Earthquake Terminology And Science
Earthquake Terminology And Science
Tom Jordan (Director, Southern California Earthquake Center (SCEC)) gives expert video advice on: What is a geologic fault?; What is the "Richter Scale" of an earthquake?; What is the "Moment Magnitude Scale" of an earthquake? and more...
What is a geologic fault?
A geologic fault is a zone within the earth's crust where there has been displacement of one side relative to the other. We see geologic faults as off-sets in geologic formations.
What is the "Richter Scale" of an earthquake?
The Richter Scale was invented by Charles Richter in 1935, in Southern California, and was designed to measure the size of earthquakes, the size of fault ruptures that cause earthquakes specifically. Charles Richter did that by looking at the size of the waves that the earthquakes produced. The scale is based on measurements of the size of those waves.
What is the "Moment Magnitude Scale" of an earthquake?
The "Moment Magnitude Scale" measures the size of the earthquakes, much like the Richter Scale does. However, the Moment Magnitude Scale uses different types of measurements that give us a more precise reading on the size of the fault that ruptured to produce the earthquake.
What is the "epicenter" and "hypocenter" of an earthquake?
The epicenter of an earthquake is the point on the surface of the ground directly above where the earthquake begins. The hypocenter of an earthquake is the point below the earth's surface where the rupture begins. In the 1964 San Francisco earthquake, for example, the hypocenter was located about 1 kilometers below the surface, just west of the San Francisco peninsula.
What is an earthquake "fault"?
An earthquake fault is a zone within the earth's crust where the rocks have been weakened by previous earthquakes, and where we expect earthquake slip to occur.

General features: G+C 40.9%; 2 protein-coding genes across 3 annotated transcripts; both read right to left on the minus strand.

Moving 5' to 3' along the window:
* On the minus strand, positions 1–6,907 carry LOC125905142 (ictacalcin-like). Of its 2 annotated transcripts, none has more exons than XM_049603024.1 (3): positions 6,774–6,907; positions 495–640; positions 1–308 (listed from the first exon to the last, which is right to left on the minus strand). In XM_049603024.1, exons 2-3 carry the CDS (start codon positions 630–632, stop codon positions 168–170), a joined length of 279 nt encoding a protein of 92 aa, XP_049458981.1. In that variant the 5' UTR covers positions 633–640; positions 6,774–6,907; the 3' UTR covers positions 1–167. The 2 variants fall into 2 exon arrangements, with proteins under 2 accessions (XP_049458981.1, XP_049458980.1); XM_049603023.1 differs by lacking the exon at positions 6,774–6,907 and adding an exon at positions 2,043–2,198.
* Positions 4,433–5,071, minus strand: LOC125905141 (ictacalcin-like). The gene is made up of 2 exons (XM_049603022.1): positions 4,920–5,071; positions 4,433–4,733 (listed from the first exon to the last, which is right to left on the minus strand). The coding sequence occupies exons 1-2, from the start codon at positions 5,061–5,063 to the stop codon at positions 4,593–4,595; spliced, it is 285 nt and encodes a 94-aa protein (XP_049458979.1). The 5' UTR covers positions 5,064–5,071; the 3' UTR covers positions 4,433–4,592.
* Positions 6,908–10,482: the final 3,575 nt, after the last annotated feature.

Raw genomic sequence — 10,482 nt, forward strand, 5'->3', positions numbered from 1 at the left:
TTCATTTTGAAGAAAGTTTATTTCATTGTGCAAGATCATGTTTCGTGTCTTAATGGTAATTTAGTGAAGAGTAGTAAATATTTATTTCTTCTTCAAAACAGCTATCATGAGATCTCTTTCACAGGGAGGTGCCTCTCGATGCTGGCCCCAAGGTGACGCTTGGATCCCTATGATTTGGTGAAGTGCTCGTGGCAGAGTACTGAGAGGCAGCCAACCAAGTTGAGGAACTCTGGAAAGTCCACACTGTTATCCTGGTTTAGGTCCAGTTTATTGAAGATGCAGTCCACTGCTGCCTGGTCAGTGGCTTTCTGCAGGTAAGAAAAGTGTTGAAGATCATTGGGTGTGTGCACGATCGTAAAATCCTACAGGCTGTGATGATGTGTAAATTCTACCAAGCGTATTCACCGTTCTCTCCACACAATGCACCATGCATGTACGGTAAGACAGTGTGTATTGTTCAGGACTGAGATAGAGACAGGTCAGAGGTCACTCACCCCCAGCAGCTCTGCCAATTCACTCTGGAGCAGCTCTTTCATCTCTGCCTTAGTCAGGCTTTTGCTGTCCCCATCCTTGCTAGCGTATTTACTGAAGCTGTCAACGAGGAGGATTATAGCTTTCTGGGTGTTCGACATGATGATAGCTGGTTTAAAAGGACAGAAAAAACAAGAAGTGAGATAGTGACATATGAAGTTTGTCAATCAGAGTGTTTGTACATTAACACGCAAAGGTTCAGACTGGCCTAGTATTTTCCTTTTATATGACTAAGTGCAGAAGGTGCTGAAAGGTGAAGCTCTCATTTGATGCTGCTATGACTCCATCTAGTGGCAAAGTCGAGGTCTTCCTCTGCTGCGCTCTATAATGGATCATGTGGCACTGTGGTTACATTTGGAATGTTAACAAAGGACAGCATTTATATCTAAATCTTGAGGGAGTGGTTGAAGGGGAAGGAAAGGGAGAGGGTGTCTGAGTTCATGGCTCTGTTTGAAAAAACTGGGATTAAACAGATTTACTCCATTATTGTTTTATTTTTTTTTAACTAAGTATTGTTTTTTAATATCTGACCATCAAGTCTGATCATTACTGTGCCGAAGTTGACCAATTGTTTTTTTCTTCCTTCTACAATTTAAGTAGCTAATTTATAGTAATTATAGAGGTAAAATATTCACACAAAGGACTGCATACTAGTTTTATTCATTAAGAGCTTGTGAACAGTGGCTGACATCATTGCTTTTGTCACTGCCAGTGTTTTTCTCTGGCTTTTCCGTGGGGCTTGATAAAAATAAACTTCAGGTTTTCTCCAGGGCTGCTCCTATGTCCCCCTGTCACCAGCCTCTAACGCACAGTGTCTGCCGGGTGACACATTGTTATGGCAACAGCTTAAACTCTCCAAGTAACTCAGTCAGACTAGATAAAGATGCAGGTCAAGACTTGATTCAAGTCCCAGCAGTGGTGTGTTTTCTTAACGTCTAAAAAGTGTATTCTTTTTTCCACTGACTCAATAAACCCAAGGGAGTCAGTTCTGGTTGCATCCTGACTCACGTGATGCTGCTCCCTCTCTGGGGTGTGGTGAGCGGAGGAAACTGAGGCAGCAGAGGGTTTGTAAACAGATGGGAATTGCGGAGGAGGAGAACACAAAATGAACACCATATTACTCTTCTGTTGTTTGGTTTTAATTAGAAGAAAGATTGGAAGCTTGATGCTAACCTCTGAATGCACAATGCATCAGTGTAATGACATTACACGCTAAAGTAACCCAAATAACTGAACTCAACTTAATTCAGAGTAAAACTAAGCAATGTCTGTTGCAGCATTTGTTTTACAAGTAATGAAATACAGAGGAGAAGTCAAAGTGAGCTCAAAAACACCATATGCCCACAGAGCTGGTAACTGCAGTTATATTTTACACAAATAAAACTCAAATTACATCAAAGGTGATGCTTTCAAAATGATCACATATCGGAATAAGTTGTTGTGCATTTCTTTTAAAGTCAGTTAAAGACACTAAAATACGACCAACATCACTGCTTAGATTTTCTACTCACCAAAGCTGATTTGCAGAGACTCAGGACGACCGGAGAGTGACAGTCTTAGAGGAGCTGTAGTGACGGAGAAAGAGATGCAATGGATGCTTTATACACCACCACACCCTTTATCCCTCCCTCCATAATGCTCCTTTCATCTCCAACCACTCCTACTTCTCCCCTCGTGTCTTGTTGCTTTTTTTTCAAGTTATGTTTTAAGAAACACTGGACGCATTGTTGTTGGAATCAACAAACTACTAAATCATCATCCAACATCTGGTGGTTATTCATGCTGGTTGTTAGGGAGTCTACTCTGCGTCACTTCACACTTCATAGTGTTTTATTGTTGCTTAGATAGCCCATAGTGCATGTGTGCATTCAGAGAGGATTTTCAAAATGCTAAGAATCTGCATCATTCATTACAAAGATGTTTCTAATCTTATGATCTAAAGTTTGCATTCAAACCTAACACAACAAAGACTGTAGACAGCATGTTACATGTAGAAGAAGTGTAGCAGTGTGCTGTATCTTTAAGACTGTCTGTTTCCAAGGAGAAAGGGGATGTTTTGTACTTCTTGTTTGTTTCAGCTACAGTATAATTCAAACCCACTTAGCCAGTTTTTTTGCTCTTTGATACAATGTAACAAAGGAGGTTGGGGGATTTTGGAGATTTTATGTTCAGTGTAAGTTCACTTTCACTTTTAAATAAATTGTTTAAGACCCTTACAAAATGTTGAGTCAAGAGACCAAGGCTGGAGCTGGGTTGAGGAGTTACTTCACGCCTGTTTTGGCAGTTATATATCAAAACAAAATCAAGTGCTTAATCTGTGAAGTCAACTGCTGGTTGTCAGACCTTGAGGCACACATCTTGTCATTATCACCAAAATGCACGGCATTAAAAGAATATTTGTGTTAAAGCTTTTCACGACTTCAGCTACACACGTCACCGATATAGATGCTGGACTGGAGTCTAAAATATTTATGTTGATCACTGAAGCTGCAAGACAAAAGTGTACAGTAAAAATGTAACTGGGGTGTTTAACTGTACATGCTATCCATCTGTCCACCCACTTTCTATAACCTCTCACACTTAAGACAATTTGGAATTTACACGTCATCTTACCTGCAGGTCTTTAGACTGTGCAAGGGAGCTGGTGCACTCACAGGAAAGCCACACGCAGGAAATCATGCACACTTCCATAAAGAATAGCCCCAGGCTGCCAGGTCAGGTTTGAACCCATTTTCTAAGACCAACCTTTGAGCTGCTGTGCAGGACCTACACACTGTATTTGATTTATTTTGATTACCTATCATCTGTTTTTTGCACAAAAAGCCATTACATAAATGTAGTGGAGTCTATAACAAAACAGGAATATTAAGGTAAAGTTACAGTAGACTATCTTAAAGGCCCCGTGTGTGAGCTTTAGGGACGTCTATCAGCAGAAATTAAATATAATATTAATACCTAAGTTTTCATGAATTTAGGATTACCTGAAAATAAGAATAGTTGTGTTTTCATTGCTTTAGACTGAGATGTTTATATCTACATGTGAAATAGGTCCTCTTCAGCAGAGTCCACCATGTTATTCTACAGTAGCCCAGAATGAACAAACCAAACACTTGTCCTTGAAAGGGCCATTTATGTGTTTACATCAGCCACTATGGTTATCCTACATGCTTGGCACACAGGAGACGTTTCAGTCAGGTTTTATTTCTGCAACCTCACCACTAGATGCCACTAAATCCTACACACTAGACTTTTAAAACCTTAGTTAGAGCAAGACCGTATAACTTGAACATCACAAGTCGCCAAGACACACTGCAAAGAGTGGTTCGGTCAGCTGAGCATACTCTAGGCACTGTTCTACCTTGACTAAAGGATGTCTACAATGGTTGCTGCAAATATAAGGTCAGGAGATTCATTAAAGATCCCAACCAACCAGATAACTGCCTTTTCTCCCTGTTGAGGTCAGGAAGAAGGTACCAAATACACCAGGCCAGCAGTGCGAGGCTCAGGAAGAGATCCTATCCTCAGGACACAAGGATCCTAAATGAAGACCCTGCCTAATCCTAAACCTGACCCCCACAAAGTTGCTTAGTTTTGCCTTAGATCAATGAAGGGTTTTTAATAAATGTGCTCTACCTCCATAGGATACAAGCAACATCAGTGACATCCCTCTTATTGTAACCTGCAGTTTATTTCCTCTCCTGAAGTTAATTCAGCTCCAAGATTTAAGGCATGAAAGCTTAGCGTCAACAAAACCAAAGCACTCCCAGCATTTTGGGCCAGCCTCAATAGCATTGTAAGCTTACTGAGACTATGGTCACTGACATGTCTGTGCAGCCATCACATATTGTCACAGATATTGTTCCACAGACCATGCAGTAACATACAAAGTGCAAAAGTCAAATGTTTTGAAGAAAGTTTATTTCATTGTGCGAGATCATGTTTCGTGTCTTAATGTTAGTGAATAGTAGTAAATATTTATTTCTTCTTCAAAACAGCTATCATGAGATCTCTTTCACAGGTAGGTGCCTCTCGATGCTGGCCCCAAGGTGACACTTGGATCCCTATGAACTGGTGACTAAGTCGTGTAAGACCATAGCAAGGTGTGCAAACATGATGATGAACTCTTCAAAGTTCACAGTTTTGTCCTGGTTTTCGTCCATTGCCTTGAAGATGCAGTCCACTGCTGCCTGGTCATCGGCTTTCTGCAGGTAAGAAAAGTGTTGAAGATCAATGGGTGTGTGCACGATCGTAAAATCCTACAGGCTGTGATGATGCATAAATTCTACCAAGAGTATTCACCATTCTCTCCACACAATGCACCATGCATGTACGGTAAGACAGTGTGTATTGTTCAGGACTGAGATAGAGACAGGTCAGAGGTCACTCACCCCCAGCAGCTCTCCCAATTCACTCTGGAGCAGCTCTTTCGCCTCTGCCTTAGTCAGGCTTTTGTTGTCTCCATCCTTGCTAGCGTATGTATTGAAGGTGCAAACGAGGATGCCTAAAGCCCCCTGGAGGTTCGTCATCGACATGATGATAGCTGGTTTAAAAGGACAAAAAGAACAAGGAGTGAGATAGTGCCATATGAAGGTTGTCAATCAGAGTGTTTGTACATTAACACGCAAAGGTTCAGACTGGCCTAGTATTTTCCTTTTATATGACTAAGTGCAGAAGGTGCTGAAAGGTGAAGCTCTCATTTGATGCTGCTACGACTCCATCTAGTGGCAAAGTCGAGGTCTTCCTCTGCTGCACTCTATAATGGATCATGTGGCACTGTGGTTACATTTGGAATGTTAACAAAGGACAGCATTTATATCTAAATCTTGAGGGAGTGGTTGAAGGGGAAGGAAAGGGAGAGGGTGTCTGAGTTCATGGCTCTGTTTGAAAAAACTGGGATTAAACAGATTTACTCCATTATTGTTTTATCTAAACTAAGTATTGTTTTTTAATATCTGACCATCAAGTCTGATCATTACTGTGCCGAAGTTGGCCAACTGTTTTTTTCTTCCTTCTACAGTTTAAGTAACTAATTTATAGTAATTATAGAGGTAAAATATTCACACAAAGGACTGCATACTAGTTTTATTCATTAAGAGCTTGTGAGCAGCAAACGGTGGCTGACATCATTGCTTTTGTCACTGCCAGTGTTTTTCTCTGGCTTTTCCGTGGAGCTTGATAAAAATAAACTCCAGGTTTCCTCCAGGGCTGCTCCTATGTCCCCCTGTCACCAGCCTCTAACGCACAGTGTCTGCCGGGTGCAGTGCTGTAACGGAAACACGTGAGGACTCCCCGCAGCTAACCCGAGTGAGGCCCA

What are the different types of earthquake faults?
There are various types of earthquake faults, usually recognized by the orientation of the fault and the slip on the fault. For example, we have "Strike-Slip" faults, where the orientation is a vertical plane across which motion occurs horizontally. We have "Normal" earthquake faults, where the fault plane is dipping at an angle to the surface and the motion is the upper block, downward. We have "Reverse" faults, where the plane is dipping and the motion is the upper block, upward. A "Thrust" earthquake fault is a low-angle Reverse fault, so that corresponds to a fault plane which is dipping at shallow angles to the surface, and along which the motion of the upper block is upward.
What are tectonic plates?
The earth's surface is broken into a number of tectonic plates. These are regions that comprise the earth's crust and the upper part of its mantel, about 1 kilometers thick, that can extend laterally for large distances. For example, the Pacific Plate occupies most of the Pacific Basin and has dimensions as large as 1, kilometers across. We have, in addition to large plates such as the Pacific Plate, the North American Plate, the Eurasian Plate, we have a number of smaller plates, which can also be significant sources of tectonic activity.
What is the USGS?
The USGS is an acronym that stands for the United States Geological Survey. The USGS is the government agency that has the responsibility for mapping geologic features in the United States and for understanding geologic hazards, such as earthquakes, landslides and volcanoes.
What is SCEC?
SCEC stands for the Southern California Earthquake Center, which is a large collaboration among scientists, in universities and in the government, to understand earthquakes in Southern California and communicate that understanding to the public. The SCEC works so that we might understand earthquakes, throughout the country and across the world, much better.